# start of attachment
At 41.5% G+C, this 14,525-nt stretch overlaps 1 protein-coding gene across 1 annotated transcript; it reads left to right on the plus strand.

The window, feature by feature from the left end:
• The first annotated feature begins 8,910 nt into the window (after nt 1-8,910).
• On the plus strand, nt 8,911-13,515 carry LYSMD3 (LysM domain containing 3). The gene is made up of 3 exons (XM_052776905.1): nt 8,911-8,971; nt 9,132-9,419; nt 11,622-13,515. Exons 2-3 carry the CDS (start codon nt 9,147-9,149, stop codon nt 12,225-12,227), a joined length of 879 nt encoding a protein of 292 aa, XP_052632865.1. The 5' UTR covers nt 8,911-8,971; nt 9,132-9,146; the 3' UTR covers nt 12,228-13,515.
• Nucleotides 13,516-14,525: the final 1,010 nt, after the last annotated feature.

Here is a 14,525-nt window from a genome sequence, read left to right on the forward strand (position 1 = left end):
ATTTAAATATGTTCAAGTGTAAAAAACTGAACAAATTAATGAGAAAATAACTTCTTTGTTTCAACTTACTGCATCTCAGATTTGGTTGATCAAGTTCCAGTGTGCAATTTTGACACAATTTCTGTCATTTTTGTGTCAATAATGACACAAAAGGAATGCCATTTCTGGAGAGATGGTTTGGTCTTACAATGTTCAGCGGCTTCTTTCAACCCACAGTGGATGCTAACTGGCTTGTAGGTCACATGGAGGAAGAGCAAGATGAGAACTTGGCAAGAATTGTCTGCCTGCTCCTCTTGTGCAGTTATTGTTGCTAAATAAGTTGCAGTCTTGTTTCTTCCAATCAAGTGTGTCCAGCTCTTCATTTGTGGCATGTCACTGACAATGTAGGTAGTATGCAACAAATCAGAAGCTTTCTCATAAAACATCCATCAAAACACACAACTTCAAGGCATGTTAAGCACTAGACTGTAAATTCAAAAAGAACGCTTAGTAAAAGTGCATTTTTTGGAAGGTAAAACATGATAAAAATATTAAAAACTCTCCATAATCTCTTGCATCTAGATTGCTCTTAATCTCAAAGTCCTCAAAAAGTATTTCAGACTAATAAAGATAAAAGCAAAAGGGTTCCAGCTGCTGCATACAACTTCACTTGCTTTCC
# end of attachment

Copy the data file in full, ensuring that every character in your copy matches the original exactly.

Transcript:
At 41.5% G+C, this 14,525-nt stretch overlaps 1 protein-coding gene across 1 annotated transcript; it reads left to right on the plus strand.

The window, feature by feature from the left end:
• The first annotated feature begins 8,910 nt into the window (after nt 1-8,910).
• On the plus strand, nt 8,911-13,515 carry LYSMD3 (LysM domain containing 3). The gene is made up of 3 exons (XM_052776905.1): nt 8,911-8,971; nt 9,132-9,419; nt 11,622-13,515. Exons 2-3 carry the CDS (start codon nt 9,147-9,149, stop codon nt 12,225-12,227), a joined length of 879 nt encoding a protein of 292 aa, XP_052632865.1. The 5' UTR covers nt 8,911-8,971; nt 9,132-9,146; the 3' UTR covers nt 12,228-13,515.
• Nucleotides 13,516-14,525: the final 1,010 nt, after the last annotated feature.

Here is a 14,525-nt window from a genome sequence, read left to right on the forward strand (position 1 = left end):
ATTTAAATATGTTCAAGTGTAAAAAACTGAACAAATTAATGAGAAAATAACTTCTTTGTTTCAACTTACTGCATCTCAGATTTGGTTGATCAAGTTCCAGTGTGCAATTTTGACACAATTTCTGTCATTTTTGTGTCAATAATGACACAAAAGGAATGCCATTTCTGGAGAGATGGTTTGGTCTTACAATGTTCAGCGGCTTCTTTCAACCCACAGTGGATGCTAACTGGCTTGTAGGTCACATGGAGGAAGAGCAAGATGAGAACTTGGCAAGAATTGTCTGCCTGCTCCTCTTGTGCAGTTATTGTTGCTAAATAAGTTGCAGTCTTGTTTCTTCCAATCAAGTGTGTCCAGCTCTTCATTTGTGGCATGTCACTGACAATGTAGGTAGTATGCAACAAATCAGAAGCTTTCTCATAAAACATCCATCAAAACACACAACTTCAAGGCATGTTAAGCACTAGACTGTAAATTCAAAAAGAACGCTTAGTAAAAGTGCATTTTTTGGAAGGTAAAACATGATAAAAATATTAAAAACTCTCCATAATCTCTTGCATCTAGATTGCTCTTAATCTCAAAGTCCTCAAAAAGTATTTCAGACTAATAAAGATAAAAGCAAAAGGGTTCCAGCTGCTGCATACAACTTCACTTGCTTTCC